From our apartment, I see a basket hanging outside the window of the house opposite. Our friend explains that it is for deliveries, so you don’t have to go outside. Useful, too, when many apartments blocks don’t have lifts.
This is not a COVID-19 precaution, it existed before. Again, it reminds me of some villages in Spain.
But Cairo is a city of extremes. Modern Cairo, flashy opulence, bright lights, enormous hotels. There’s definitely money here. A local anecdote is the number of bridges that are built; if they don’t know what to do, they build a bridge.
At the other extreme, there’s Garbage City. There is wealth here too, but it is well-hidden. Even when they make their money by selling rubbish, they don’t change their lifestyle.
The official name for this area is Manshiyat Nasser and there are around 60,000 people living there. It is on the outskirts of the Moqattam Hills, within the metropolitan area of Cairo.
Garbage City exists because for many years there was no official rubbish collection in Cairo, although this changed in 2003. For more than 70 years, groups of Coptic Christians have collected, sorted and recycled the rubbish. They call them the “Zabbaleen” – the garbage people. They collect the garbage from the various districts in Cairo in pick-up trucks piled high or carts pulled by donkeys and then bring it here to sort it and recycle it. Usually the men collect the rubbish, and the women and children sort it into categories, either to sell or to recycle. It is surprisingly efficient, with over 90% of the rubbish collected being recycled. When you drive through the area, they smell is overpowering. The streets are lined by small storage locker type facilities, where the garbage is piled high to the ceiling. The people live there amongst the rubbish.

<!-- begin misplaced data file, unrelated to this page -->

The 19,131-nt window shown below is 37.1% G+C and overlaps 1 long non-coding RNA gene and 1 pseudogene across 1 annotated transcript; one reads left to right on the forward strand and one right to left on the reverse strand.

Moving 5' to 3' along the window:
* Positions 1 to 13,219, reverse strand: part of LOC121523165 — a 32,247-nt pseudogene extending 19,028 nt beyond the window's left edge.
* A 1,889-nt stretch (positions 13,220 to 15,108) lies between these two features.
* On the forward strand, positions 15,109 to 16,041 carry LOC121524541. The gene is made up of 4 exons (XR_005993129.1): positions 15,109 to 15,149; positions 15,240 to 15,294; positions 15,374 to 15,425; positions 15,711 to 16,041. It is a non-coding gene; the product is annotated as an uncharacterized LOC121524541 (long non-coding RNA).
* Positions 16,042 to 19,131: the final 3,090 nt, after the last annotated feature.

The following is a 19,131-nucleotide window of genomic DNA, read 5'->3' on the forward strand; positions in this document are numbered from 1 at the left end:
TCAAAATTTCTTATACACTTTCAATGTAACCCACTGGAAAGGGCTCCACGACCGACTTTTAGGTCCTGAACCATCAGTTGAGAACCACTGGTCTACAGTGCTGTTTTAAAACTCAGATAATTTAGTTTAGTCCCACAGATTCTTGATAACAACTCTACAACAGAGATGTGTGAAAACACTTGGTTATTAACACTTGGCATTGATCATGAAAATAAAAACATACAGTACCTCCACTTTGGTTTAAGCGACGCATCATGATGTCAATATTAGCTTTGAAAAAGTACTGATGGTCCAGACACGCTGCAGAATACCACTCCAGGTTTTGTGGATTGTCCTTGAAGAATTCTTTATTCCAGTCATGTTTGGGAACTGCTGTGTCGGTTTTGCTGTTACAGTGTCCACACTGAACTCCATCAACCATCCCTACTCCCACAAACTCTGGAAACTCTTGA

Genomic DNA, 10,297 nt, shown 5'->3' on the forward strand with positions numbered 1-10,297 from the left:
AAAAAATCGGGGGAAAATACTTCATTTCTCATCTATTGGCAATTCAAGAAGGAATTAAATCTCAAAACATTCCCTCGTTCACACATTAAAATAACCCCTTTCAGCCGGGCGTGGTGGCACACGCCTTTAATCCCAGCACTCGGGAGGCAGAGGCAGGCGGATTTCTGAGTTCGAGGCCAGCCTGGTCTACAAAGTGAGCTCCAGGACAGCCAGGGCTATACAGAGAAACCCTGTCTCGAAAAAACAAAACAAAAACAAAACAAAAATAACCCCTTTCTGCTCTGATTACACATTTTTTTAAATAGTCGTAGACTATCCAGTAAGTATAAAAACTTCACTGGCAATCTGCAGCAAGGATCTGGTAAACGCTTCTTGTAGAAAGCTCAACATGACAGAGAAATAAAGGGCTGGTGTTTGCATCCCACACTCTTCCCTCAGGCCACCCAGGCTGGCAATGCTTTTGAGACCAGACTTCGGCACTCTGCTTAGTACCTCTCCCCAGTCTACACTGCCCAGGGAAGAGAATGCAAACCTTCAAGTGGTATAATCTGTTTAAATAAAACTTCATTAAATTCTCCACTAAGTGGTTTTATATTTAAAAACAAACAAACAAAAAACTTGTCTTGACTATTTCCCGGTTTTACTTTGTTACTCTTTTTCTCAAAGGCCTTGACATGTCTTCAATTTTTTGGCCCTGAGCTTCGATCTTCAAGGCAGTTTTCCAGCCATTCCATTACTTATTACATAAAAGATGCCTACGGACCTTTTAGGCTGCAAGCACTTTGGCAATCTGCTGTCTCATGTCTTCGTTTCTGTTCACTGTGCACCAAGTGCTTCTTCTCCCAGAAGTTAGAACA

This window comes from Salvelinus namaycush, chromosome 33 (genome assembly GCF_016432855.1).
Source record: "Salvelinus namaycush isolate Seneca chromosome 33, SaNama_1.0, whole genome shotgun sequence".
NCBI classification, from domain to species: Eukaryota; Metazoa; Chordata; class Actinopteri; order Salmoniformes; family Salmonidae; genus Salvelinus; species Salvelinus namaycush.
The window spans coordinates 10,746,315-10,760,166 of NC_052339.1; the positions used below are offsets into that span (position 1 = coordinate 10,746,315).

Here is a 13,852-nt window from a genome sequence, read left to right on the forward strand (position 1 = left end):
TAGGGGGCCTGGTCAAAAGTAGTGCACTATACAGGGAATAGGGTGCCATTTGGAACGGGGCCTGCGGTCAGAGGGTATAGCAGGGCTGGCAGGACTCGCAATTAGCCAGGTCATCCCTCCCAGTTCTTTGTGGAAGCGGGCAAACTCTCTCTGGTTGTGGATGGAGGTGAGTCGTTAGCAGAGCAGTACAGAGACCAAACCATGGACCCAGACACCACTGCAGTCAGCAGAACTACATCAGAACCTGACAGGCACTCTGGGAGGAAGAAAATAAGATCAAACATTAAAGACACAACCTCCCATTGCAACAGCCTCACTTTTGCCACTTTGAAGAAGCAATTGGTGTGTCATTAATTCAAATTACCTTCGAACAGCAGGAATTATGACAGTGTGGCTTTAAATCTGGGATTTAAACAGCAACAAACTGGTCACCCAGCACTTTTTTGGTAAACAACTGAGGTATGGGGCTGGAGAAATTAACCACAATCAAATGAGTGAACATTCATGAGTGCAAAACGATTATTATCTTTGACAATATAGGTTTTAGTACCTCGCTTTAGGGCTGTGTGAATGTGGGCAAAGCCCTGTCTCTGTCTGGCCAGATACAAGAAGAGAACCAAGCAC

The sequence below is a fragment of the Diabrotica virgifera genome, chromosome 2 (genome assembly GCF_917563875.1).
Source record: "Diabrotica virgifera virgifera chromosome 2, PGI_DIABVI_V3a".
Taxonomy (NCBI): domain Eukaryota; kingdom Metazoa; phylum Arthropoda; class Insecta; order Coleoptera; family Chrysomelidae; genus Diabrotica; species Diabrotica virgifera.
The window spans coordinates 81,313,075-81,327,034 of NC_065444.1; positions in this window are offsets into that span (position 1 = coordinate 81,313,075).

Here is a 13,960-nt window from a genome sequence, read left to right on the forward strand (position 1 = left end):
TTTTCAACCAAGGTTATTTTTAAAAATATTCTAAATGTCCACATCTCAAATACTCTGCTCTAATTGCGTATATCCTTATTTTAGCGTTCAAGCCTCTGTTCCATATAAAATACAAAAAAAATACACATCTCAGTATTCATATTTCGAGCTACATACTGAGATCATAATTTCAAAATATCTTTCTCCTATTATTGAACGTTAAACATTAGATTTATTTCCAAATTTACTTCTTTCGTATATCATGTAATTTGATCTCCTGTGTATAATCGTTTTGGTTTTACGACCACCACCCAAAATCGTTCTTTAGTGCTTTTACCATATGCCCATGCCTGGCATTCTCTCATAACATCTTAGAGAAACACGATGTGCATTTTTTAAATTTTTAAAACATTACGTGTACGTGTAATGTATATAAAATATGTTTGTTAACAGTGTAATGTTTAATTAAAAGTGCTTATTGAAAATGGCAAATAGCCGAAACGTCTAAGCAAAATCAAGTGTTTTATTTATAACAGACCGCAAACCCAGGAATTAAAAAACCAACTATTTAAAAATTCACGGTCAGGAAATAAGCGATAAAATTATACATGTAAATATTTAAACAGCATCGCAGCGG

This is also one of the few places in Cairo where pork is sold, as the Zabbaleen keep pigs to dispose of the organic waste in the rubbish.
At the top of Garbage City, a surprise awaits: a church that has been dynamited out of the rock that seats 20,000 people. A friend tells us it is in constant revival. People come from miles around to visit this church.